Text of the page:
By Ovidiu Boar
Listening to Funkadelic’s first two albums always gives me the feeling that something’s missing. That they aren’t quite there yet. It’s not that they’re bad by any means – in fact, both the R&B-inflicted grooves of the debut and the psych guitar freak-outs of Free Your Mind… are essential for anybody with an interest in the whole P-Funk movement of the early 70s. It’s just that it feels like the album to take all these elements and perfect them, and do so in a consistent, no-filler manner, was still about to be delivered. And that’s exactly what Maggot Brain did one year later.
Right from the start our minds are blown by the lengthy guitar-monster that is the title track – and again, it’s not like Eddie Hazel’s mastering of the instrument was not evident before in similarly epic jams such as “Good Old Music” or “Friday Night, August 14th.” Here though the chaos is more controlled – the rhythm section takes a step back, the build-ups are more dramatic, the playing much more emotional. The story about how George Clinton told Hazel to play as if he learned that his mother had just died has been told many times before, but many seem to omit one important detail – he was told to play not only as if she died, but also as if he then found out that wasn’t true. There’s not just grief in those solos, but rather a cocktail of feelings – I hear euphoria at times, anger and sorrow at others, bursts of triumph too. It’s right up there with Neil Young’s “Like a Hurricane” in that the emotion in the playing is nearly palpable.
The shorter songs don’t aim to quite the same heights, but are just as impressive. “You and Your Folks, Me and My Folks” both accuses (“The rich got a big piece of this and that/The poor got a big piece of roaches and rats”) and offers the solution (“But if in our fears, we don’t learn to trust each other/And if in our tears, we don’t learn to share with your brother”); darkness and light dancing with each other on an irresistible groove. “Super Stupid” is the heaviest they’ve ever rocked – those guitar riffs are so damn metallic and aggressive that you can almost feel the deceased protagonist’s ghost coming back to seek vengeance. And “Hit It and Quit It” is just quintessentially Funkadelic – wah-wah guitar, catchy harmonies, inviting message and a party atmosphere all around.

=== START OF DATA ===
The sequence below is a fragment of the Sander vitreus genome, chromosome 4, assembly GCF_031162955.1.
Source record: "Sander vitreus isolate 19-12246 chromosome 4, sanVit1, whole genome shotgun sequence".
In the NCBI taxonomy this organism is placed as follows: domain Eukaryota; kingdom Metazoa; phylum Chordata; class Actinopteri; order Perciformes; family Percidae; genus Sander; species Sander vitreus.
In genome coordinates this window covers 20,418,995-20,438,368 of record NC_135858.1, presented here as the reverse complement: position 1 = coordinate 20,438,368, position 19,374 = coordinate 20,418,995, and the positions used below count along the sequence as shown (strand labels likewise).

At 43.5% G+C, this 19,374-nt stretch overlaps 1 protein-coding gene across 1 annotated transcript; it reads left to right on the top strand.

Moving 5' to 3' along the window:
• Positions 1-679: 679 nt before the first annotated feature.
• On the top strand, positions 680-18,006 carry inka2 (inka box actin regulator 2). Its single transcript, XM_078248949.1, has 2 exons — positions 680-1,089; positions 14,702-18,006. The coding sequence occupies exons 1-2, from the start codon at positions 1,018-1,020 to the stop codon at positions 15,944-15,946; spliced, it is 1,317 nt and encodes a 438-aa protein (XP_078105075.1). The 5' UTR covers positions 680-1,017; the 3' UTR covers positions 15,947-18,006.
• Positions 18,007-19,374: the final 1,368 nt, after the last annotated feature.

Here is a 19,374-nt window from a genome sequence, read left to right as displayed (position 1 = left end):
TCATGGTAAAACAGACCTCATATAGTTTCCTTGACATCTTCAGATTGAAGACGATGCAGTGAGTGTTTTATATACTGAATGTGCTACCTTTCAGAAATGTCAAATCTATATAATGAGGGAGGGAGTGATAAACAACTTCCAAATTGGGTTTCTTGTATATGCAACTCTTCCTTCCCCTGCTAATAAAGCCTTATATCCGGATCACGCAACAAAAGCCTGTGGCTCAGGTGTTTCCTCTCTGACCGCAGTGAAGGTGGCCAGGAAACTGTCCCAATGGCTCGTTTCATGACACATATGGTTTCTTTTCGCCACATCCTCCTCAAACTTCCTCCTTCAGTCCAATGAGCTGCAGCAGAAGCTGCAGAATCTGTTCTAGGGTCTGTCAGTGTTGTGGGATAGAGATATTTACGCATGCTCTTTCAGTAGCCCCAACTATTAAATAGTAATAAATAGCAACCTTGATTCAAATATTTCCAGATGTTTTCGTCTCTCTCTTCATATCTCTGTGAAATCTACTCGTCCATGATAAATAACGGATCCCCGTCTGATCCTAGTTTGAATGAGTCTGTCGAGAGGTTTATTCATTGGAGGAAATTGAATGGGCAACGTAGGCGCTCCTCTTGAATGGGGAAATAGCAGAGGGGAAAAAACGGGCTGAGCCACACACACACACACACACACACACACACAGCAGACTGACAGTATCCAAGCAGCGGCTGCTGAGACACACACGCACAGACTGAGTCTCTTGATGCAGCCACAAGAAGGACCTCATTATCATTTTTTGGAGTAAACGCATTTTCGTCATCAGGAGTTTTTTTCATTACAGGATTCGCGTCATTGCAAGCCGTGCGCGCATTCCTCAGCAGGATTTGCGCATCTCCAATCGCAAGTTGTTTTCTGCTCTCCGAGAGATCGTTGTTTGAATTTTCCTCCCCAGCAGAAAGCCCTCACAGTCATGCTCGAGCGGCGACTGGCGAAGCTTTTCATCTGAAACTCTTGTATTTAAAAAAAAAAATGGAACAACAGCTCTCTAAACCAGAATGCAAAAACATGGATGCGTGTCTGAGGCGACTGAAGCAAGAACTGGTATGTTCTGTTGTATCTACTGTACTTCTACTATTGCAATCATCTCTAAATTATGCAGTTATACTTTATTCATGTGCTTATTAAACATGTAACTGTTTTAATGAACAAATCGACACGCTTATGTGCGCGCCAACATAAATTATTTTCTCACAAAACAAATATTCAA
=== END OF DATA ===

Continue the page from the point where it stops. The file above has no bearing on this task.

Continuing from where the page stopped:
Another aspect that really makes Maggot Brain stand out is the sheer scope of it. Most of the songs come with messages of peace and love and sharing among the people, and they tie and build-up in such a way that it nearly gives the impression that you’re listening to a concept album. Nowhere is this more evident than in the closing track, a grand, proper finale, albeit a noisy and cacophonous one. Why does the album end with a sonic representation of the apocalypse? I’ll be damned if I know, but it somehow works so well. Were “Wars of Armageddon” part of any other album, it probably wouldn’t make much sense. Here, it just adds to the strangeness and intrigue of this mighty unique experience of an album whose impact is still felt to this day (and if you don’t believe me on that one just take a listen to Childish Gambino’s latest record).
PS. You might also enjoy rediscovering some other great albums in our posts Joni Mitchell’s “Hejira”: An Underappreciated Masterpiece, Paul McCartney’s “Ram” Reconsidered, and Forty (!) Years Later, “Songs In The Key of Life” Is As Fresh As Ever.
This article originally appeared on CultureSonar
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